Only to reveal even more veils—those of conflict of interest, nepotism, obstruction of justice, buffoonery and possible treason
The lengthy sequence of malicious allegations about Trump’s unfitness for office is steadily fading: Sexism, racism, Islamophobia, bumptiousness and lack of nuance in international affairs—as in a dance of numerous veils, they keep falling away….
—Conrad, Lord Tubby, National Review, May 24, 2017.
Less water sports coverage, more Feinstein…sad
The effort to scandalize the country with fake news started with the scatological Golden Shower of Moscow, and is now down to Dianne Feinstein demanding transcripts of the president’s Oval Office conversations with everybody….
“Despite,” in the sense of “because of”
The whole point of the Trump campaign was the need for radical but centrist reform…. At his heavily attended rallies, he singled out the national political media for its almost relentless disparagement of him and his followers, and for the soft ride it had given to the Obama regime, which—despite the great breakthrough of having a non-white president—was unsuccessful in almost every field.
—Conrad, Lord Tubby, National Post, May 21, 2017.
Too late: James Fenimore Cooper already beat you to it
Thankfully, there are a few independent thinkers on this hot-button issue who are protected by academic tenure from excommunication…. One such individual is Frances Widdowson, an associate professor…at Mount Royal University in Calgary. On June 1, Widdowson will present a paper on aboriginal issues at Ryerson University…that is likely to be considered politically incorrect…. In 2008, she and co-author Albert Howard published a book entitled “Disrobing the Aboriginal Industry: The Deception Behind Indigenous Cultural Preservation.” The title gives you the drift of her position…. My fear is that the lonely academic furrow Widdowson ploughs will be buried when she retires. And though her writings may endure in “samizdat” form, she will be remembered—cultural appropriation intended—as the last of the Mohicans in her field.
—Barbara Kay, National Post, May 23, 2017
So, logically, if she is part of the furniture…she’s made of wood!
I think here of how Ontario went after both an author (Stephen Williams) and a lawyer (Ken Murray) who were on the fringes of the sordid Paul Bernardo/Karla Homolka murder case, while at the same time treating Homolka as the delicate flower-cum-victim of abuse she never was. Williams, who wrote two books eviscerating the government for its conduct of the Homolka file, was prosecuted both civilly and criminally in an attempt to decimate him; Murray was charged with child pornography offences, later dropped, in an effort to blacken his good name. Yet that same government was unable to muster the political will to go after Homolka with anything approaching the same vigour. And now this—the news from federal ethics commissioner Mary Dawson that Stephen Harper’s former chief of staff Nigel Wright breached the federal Conflict of Interest Act when he acted to repay Senator Mike Duffy’s questionable expenses. There is a difference here of course, in that Dawson is not part of government, but rather its independent ethics watchdog. But she’s been on the job since 2007, and before that was an associate deputy minister and had, as her bio notes, “a long career with the government of Canada.” She’s part of the official furniture….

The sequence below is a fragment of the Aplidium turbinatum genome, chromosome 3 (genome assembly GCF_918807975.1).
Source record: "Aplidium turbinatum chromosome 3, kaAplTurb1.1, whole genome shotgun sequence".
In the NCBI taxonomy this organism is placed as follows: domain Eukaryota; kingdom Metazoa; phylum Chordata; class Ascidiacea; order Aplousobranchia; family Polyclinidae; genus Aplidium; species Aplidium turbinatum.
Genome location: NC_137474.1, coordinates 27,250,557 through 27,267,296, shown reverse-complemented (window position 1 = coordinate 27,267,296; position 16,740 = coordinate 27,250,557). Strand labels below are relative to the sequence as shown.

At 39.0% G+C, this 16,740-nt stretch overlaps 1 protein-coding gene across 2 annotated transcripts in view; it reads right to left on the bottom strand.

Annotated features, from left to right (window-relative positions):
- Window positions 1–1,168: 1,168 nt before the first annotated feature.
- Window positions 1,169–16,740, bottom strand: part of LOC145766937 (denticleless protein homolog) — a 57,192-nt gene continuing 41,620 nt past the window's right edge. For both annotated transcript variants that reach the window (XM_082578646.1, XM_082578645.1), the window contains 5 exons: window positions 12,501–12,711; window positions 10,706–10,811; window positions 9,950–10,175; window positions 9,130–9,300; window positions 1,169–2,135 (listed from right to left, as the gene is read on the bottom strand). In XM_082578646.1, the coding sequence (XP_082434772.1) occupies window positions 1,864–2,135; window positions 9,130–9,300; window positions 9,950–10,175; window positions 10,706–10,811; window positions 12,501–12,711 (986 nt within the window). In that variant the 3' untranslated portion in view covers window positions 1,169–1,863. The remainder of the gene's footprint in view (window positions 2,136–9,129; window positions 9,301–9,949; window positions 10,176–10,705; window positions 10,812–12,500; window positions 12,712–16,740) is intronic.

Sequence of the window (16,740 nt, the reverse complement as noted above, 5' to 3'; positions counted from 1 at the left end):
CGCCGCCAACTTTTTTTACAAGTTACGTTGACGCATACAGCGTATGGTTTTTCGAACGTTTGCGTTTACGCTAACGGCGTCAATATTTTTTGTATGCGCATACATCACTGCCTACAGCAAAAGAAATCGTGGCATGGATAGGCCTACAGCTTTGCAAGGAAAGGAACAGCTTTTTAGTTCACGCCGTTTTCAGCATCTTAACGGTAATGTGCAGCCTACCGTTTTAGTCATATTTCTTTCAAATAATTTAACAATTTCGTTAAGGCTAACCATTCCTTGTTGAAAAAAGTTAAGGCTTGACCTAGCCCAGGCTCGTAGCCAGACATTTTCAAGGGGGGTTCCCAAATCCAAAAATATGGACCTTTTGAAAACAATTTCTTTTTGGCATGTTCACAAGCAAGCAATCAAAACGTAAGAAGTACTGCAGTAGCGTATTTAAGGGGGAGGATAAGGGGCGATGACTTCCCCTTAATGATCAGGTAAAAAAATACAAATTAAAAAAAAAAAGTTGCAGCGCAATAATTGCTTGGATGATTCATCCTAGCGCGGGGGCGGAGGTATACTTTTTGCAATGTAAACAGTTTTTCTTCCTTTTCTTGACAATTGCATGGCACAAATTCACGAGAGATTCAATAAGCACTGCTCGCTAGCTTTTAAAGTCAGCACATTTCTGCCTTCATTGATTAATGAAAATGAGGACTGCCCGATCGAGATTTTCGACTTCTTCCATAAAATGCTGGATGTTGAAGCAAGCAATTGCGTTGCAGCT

—Crusty Blatchford, National Post, May 25, 2017.
Or lesser Breeden with the law
Canadians had a reminder this week of the self-serving corruption that taints much of American financial law, an appreciable part of the bedraggled corporate governance movement…. It emerged that Richard Breeden, who was placed at the head of a fund set up to benefit indirect investors in Bernard Madoff’s fund, has taken almost US$39 million for himself and his firm over four years without distributing any money to victims…. Breeden, in my view an unexceptional lawyer in private practice…is best known for his cameo appearance as an angel of death in the Hollinger affair, in which I was intimately involved.
—Conrad, Lord Tubby, National Post, May 27, 2017. |
Une fois encore, mes enfants, préparez vos mouchoirs
As a brief [sic] refresher…. Breeden and I reached what he called a “restructuring agreement,” [but] he violated every clause…. He brought his former colleagues in the SEC down on us, and his committee brought forth a report accusing us of conducting a $400 million “corporate kleptocracy.” It was a murderous cascade of malicious lies…. Breeden came to Toronto and “lectured…” the Ontario Securities Commission… The commission, in one of the vilest and most injurious acts to the public interest in its history, overruled its own staff and prostrated itself to Breeden…. The conduct of the OSC was an unmitigated disgrace…. Ultimately, the entire Hollinger group…was driven into bankruptcy while Breeden collected tens of millions for his satanic efforts…. The clerical oversight of US$285,000 to me…was resurrected, as well as a spurious obstruction charge…. The charge was egregious nonsense….
Writs at dawn!
Breeden…is an appalling charlatan; a charmless, humourless effigy of repulsive coldness; a grotesque malignancy of American law and business. We have crossed swords in libel matters before; he is welcome to return to that fray (that he effectively fled on the previous occasion.)